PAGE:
A Cue-Theory of Consumption
AbstractPsychological experiments demonstrate that repeated pairings of a cue and a consumption good eventually create cue-based complementarities: the presence of the cue raises the marginal utility derived from consumption. In this paper, such dynamic preferences are embedded in a rational choice model. Behavior that arises from this model is characterized by endogenous cue sensitivities, costly cue-management, commitment, and cue-based spikes in impatience. The model is used to understand addictive/habit-forming behaviors and marketing. The model explains why preferences change rapidly from moment to moment, why temptations should sometimes be avoided, and how firms package and position goods.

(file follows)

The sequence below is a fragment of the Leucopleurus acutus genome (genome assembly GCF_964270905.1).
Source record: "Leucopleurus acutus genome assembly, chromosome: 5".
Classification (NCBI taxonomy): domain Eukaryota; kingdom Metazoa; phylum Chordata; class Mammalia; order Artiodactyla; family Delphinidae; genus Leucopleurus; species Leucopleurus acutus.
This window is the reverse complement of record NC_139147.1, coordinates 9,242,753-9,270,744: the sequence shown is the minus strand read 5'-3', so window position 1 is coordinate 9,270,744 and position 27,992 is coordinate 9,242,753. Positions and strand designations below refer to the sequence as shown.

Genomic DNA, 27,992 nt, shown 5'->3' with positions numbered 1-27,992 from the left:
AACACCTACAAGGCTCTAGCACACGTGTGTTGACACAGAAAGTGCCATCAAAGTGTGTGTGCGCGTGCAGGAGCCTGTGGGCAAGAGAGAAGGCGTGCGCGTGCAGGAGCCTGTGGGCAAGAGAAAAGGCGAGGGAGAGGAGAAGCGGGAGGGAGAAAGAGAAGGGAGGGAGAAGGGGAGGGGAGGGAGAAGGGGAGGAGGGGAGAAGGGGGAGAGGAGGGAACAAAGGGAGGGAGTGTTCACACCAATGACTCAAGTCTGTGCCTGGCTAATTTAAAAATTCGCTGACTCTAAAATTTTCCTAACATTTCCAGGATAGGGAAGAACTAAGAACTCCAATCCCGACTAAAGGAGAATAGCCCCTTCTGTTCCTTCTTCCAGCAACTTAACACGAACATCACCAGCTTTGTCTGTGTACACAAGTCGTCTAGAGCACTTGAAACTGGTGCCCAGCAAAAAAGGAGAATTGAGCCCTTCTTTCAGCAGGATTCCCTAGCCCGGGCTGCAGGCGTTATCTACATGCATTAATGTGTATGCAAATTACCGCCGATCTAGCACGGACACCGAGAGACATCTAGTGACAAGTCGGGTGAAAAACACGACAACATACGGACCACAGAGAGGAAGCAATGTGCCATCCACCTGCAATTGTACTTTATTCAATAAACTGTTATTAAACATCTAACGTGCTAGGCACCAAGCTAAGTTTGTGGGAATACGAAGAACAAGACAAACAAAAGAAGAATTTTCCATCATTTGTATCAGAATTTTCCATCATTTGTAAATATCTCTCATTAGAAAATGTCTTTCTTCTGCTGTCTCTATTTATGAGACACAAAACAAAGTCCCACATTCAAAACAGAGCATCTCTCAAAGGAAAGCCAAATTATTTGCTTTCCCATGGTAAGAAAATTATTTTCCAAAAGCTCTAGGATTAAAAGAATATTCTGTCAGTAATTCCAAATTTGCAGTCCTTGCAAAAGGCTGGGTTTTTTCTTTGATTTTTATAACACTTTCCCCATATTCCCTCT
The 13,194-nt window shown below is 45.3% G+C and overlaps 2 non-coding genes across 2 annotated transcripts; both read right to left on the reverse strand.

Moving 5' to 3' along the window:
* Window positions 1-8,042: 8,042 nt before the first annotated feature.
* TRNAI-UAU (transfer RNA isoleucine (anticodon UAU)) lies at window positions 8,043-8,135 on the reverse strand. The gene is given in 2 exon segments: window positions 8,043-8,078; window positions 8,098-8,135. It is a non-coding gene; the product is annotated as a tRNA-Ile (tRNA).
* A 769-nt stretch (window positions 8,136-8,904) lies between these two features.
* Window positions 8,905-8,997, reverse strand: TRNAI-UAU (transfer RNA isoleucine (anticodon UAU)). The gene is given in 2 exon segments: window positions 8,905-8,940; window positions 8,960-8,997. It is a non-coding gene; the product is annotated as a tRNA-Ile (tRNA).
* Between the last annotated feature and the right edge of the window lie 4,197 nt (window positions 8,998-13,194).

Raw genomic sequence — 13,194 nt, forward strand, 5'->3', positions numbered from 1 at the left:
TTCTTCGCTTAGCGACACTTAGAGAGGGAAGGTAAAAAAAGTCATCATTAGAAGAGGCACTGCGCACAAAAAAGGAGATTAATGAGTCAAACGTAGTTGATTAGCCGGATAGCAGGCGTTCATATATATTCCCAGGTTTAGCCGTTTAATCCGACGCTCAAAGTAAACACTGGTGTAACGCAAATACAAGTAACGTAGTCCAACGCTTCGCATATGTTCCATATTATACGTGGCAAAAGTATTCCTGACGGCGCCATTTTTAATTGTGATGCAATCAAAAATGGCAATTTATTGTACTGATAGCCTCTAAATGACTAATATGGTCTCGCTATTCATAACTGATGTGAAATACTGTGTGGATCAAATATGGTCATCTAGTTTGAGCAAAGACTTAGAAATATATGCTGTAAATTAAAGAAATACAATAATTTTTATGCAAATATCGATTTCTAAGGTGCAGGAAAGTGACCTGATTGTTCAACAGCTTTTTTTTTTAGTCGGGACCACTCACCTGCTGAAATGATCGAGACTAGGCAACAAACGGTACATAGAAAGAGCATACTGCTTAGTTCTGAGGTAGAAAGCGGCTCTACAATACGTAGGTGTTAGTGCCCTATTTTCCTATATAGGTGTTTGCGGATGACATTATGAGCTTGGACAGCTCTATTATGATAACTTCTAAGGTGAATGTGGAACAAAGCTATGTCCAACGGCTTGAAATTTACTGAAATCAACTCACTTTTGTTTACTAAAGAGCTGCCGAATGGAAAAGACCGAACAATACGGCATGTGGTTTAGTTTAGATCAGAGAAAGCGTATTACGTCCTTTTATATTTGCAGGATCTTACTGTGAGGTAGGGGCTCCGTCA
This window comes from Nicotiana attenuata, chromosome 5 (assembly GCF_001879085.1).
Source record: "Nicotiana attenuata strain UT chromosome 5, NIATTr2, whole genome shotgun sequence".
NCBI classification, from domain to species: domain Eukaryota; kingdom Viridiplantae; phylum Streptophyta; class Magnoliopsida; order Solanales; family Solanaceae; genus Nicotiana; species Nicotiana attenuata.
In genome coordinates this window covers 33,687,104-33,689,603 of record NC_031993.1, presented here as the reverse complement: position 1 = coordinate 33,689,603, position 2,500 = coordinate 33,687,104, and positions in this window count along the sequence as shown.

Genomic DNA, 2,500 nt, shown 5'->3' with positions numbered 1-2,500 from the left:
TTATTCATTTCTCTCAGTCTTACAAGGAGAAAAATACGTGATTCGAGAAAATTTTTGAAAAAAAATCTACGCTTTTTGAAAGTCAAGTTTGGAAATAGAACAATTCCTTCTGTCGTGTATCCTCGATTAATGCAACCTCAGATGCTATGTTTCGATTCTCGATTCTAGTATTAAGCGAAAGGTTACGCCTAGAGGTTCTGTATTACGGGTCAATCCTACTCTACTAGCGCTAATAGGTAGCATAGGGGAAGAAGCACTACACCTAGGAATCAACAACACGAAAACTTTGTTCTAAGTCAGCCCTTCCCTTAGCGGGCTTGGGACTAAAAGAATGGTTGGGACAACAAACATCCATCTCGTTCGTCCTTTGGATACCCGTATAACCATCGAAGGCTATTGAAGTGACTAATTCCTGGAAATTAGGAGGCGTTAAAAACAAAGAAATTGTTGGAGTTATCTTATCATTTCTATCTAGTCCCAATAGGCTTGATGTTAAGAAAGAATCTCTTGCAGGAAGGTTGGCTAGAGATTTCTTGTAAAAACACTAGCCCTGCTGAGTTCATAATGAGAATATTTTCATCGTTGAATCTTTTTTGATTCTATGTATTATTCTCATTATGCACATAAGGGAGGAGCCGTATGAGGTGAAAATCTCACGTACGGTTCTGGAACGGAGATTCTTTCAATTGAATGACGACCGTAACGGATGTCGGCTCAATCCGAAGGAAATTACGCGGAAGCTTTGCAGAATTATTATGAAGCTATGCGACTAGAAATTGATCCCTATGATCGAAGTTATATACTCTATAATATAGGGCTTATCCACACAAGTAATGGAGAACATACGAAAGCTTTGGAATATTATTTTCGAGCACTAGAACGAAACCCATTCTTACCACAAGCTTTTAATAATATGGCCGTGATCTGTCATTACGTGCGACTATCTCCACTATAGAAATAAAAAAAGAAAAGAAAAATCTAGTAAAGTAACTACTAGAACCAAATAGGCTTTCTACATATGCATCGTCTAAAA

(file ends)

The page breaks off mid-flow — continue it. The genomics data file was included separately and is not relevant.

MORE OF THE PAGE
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Bibliographic InfoPaper provided by Harvard University Department of Economics in its series Scholarly Articles with number 4481496.
Date of creation: 2000
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Publication status: Published in Quarterly Journal of Economics -Cambridge Massachusetts-
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